Carbon dioxide concentrations in the atmosphere increased in 2016 at a pace never before seen to reach the highest level in 800,000 years, reports the UN’s World Meteorological Organization (WMO).
‘Heading for dangerous temperature increases’
Its secretary-general Petteri Taalas said, “Without rapid cuts to carbon dioxide and other greenhouse gas emissions, we will be heading for dangerous temperatures increases by the end of this century, well above the target set by the Paris climate change agreement.”
Carbon dioxide at unprecedented levels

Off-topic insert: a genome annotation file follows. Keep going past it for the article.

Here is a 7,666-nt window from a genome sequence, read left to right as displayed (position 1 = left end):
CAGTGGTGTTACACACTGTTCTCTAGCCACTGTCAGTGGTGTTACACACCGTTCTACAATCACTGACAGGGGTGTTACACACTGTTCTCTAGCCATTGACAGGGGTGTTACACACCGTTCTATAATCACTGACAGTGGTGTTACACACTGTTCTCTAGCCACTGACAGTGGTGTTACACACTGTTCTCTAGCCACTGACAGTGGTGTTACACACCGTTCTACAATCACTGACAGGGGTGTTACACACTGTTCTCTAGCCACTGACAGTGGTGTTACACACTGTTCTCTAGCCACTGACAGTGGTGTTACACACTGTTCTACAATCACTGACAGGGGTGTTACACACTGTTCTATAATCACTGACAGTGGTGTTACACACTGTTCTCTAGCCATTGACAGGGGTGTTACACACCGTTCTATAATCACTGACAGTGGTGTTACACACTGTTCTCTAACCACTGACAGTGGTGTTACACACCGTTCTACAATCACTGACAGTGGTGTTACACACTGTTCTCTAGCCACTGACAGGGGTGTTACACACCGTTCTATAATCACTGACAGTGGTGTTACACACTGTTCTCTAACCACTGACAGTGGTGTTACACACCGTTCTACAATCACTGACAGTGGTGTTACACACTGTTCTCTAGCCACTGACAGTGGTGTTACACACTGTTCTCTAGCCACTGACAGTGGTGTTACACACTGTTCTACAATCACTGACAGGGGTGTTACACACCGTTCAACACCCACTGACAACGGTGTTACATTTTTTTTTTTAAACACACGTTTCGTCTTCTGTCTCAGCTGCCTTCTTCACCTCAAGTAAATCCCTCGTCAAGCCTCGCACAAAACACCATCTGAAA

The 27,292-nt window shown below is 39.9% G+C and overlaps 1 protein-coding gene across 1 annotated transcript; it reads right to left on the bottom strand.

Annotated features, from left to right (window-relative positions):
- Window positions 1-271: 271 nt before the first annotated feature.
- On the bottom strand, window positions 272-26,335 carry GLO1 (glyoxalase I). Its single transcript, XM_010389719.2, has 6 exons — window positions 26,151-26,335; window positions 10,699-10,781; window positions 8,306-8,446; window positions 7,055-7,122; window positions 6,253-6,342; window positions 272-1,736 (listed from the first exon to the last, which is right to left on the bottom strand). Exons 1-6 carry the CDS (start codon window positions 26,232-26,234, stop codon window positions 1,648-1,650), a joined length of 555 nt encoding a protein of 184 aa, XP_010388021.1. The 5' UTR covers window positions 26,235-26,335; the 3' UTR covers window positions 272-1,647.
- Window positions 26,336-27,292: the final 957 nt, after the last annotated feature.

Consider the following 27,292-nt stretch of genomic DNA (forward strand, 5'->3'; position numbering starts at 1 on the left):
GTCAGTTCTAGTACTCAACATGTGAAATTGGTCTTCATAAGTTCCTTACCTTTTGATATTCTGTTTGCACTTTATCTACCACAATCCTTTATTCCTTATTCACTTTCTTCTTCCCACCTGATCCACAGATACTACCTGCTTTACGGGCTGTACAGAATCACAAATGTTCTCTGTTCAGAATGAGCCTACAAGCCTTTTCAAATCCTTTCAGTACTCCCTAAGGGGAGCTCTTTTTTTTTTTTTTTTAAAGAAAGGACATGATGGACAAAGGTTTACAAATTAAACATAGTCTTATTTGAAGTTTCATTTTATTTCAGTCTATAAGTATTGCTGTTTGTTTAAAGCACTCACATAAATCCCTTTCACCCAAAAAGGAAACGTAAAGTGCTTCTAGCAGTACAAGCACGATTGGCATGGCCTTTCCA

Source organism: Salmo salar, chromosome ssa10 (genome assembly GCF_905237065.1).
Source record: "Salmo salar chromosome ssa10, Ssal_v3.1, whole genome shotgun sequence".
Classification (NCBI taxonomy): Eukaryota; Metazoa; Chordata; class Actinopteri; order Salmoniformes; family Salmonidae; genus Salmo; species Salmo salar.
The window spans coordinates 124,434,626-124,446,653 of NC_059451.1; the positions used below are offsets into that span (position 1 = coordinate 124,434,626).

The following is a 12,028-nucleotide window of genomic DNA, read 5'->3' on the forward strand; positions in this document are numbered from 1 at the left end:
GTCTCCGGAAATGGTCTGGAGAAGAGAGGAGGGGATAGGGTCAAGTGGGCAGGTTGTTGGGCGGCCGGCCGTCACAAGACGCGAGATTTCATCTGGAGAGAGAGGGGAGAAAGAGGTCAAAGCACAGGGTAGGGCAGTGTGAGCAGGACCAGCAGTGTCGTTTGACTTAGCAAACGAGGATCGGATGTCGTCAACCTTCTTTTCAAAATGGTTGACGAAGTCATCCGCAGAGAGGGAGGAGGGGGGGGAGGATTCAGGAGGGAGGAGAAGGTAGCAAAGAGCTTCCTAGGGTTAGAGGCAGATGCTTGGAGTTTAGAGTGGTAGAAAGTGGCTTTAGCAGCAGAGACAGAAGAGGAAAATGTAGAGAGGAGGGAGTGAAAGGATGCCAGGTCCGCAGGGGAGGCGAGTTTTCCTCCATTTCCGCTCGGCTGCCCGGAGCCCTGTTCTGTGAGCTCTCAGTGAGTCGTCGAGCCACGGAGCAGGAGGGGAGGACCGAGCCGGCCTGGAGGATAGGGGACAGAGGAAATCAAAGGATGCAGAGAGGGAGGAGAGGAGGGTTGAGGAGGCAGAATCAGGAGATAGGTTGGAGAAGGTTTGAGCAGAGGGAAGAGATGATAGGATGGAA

The latest WMO Greenhouse Gas Bulletin notes that carbon dioxide remained below 280 ppm across glacial and interglacial cycles and that that in 2016 it rose to an to an average of 403 ppm. This level is said to have last occurred 3-5 million years ago when the temperature was two to three degrees C warmer. At that time, the Greenland and West Antarctic ice sheets melted leading to sea levels that were 10-20 metres higher than what they are today.
In terms of levels of greenhouse gas emissions, Taalas said, “we are actually moving in the wrong direction.”